Sunday, December 17, 2017
News Roundup

Pilot who crashed at SFO worried about landing

WASHINGTON — The pilots of the Asiana jumbo jet that crashed in San Francisco on July 6 were deeply confused about the plane's automated control systems, and that is a common problem among airline pilots, according to experts who testified Wednesday in a National Transportation Safety Board hearing on the crash.

"We do have an issue in aviation that needs to be dealt with," the chairwoman of the safety board, Deborah A.P. Hersman, told reporters during a break in the hearing.

The captain and the supervising pilot in the Asiana crash — in which a Boeing 777 hit a sea wall short of the runway, killing three passengers — said they thought a system that is used to control the plane's airspeed was running, although it was not. And all three pilots overlooked a prominent display that showed that their airspeed was too low.

According to documents released by the board, for 19 seconds leading up to the crash the pilots had a clear view of guidance lights on the field that indicated that they were flying too low, but they did not follow company procedure to break off the approach.

Government studies as far back as 1996 show a heavy reliance on automation that pilots often do not understand, witnesses said. One common problem is what they call "mode error," in which pilots become confused about what automated cockpit controls will do in a certain situation. The problem is akin to having trouble with the buttons on a remote control unit for a home entertainment system, but with greater consequences.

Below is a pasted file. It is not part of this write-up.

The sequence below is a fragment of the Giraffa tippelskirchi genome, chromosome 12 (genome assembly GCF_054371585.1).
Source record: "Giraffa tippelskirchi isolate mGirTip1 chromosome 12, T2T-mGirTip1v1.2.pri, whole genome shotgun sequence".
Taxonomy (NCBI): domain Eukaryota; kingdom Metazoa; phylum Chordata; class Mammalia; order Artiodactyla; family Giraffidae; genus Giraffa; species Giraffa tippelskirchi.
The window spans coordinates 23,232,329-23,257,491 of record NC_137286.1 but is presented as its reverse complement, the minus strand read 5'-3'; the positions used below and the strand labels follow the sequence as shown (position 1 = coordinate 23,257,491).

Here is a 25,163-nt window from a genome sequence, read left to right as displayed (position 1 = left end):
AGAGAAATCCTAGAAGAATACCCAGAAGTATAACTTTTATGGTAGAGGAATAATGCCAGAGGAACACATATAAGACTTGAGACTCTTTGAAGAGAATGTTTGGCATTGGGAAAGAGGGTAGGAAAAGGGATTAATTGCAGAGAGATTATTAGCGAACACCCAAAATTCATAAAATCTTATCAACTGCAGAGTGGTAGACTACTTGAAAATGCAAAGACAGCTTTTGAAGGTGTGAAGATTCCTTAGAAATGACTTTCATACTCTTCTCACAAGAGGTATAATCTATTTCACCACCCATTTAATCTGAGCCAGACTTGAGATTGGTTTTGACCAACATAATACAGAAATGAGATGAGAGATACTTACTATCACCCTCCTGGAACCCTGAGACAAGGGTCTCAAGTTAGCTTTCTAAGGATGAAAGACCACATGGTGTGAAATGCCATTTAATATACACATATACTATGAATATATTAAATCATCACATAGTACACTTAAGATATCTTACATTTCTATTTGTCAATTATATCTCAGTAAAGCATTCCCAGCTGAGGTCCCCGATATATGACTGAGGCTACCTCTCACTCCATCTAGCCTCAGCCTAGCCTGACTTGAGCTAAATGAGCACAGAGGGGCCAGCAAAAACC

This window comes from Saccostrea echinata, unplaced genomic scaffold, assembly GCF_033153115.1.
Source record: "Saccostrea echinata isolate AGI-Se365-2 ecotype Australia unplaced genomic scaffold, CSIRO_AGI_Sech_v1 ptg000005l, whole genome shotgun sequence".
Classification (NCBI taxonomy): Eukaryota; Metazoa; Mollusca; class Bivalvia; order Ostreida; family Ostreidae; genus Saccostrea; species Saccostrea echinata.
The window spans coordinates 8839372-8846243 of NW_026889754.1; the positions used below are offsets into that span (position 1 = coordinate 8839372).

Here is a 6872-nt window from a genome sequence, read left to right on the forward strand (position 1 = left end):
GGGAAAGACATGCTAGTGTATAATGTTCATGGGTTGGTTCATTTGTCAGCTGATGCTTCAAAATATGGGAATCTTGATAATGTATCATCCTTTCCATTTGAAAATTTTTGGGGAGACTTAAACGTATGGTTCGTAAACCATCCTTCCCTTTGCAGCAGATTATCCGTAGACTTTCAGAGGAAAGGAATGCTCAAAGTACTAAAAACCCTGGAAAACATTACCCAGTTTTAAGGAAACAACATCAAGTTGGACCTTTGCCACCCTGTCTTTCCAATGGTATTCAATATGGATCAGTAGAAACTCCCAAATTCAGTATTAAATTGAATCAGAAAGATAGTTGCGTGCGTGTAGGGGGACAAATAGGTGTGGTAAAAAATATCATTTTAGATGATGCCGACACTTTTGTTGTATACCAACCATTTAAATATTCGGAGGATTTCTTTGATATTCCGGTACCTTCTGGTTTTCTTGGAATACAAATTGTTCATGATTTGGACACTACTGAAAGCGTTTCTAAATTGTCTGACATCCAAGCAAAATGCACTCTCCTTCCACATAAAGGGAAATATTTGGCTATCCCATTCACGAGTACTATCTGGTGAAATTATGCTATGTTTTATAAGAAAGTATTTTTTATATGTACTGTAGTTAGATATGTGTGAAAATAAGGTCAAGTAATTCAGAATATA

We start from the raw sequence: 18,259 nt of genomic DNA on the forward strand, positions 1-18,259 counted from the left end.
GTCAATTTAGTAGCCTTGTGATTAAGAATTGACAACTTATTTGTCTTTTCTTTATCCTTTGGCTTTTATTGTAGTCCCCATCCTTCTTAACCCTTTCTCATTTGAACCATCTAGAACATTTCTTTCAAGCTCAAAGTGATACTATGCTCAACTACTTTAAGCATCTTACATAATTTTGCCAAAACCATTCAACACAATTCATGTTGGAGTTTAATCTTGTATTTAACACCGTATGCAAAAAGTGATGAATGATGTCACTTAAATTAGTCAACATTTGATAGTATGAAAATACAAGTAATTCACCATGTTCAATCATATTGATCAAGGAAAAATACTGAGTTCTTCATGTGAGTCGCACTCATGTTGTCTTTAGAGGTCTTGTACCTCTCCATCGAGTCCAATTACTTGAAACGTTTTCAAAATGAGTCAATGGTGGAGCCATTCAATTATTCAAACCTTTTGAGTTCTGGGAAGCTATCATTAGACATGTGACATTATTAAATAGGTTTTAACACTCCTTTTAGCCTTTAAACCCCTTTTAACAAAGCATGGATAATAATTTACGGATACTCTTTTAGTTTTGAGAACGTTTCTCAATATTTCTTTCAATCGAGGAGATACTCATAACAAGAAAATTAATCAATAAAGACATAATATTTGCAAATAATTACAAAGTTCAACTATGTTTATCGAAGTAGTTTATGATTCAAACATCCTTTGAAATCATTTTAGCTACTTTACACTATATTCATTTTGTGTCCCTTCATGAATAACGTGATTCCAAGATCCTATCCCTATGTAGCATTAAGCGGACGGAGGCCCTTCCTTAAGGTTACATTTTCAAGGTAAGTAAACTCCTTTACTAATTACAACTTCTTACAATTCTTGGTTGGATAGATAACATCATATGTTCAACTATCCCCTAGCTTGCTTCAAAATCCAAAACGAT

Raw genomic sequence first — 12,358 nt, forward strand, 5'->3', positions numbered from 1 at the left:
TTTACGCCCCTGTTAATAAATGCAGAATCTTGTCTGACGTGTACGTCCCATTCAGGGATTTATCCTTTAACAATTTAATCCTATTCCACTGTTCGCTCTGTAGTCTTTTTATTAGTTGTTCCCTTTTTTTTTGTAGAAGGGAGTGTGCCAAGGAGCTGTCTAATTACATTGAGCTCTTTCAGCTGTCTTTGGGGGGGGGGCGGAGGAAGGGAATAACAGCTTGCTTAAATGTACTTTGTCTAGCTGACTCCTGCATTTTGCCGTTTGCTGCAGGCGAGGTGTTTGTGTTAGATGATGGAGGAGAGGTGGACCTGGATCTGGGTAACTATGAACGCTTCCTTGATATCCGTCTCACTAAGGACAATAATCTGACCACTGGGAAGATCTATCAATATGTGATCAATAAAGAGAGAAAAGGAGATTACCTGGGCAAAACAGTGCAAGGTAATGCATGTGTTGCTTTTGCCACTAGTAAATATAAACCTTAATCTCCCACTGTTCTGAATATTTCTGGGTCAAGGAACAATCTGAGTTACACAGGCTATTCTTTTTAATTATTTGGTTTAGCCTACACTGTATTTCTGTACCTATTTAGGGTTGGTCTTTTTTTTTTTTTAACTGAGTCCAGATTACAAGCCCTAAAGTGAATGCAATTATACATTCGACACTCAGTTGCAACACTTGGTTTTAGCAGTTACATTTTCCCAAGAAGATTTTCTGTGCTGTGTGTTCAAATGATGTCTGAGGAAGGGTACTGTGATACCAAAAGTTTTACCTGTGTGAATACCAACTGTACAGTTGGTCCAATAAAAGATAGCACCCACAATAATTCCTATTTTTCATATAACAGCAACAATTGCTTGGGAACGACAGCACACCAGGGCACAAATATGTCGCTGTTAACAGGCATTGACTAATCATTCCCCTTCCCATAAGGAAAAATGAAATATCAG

The plane's captain, Lee Kang Kuk, told investigators — although he was wrong — that he believed the protection system in the Boeing was similar to the one in the Airbus A320, which he had substantially more experience flying.

In the Boeing, the throttle levers — one for each of the two engines and located on a center pedestal between the captain and the first officer — will move as the automatic system manipulates the engines. In the Airbus they will not move even when the auto-throttle adjusts the engines' power.

Boeing's design leaves more discretion to the pilot and does not always ensure that the engines will maintain a minimum speed. Asiana ground school instructors warned the crews that the auto-throttle would be disabled when autopilot was being used by the crew to control the plane's descent to a certain altitude, according to one safety board document, but the lesson evidently did not stick.

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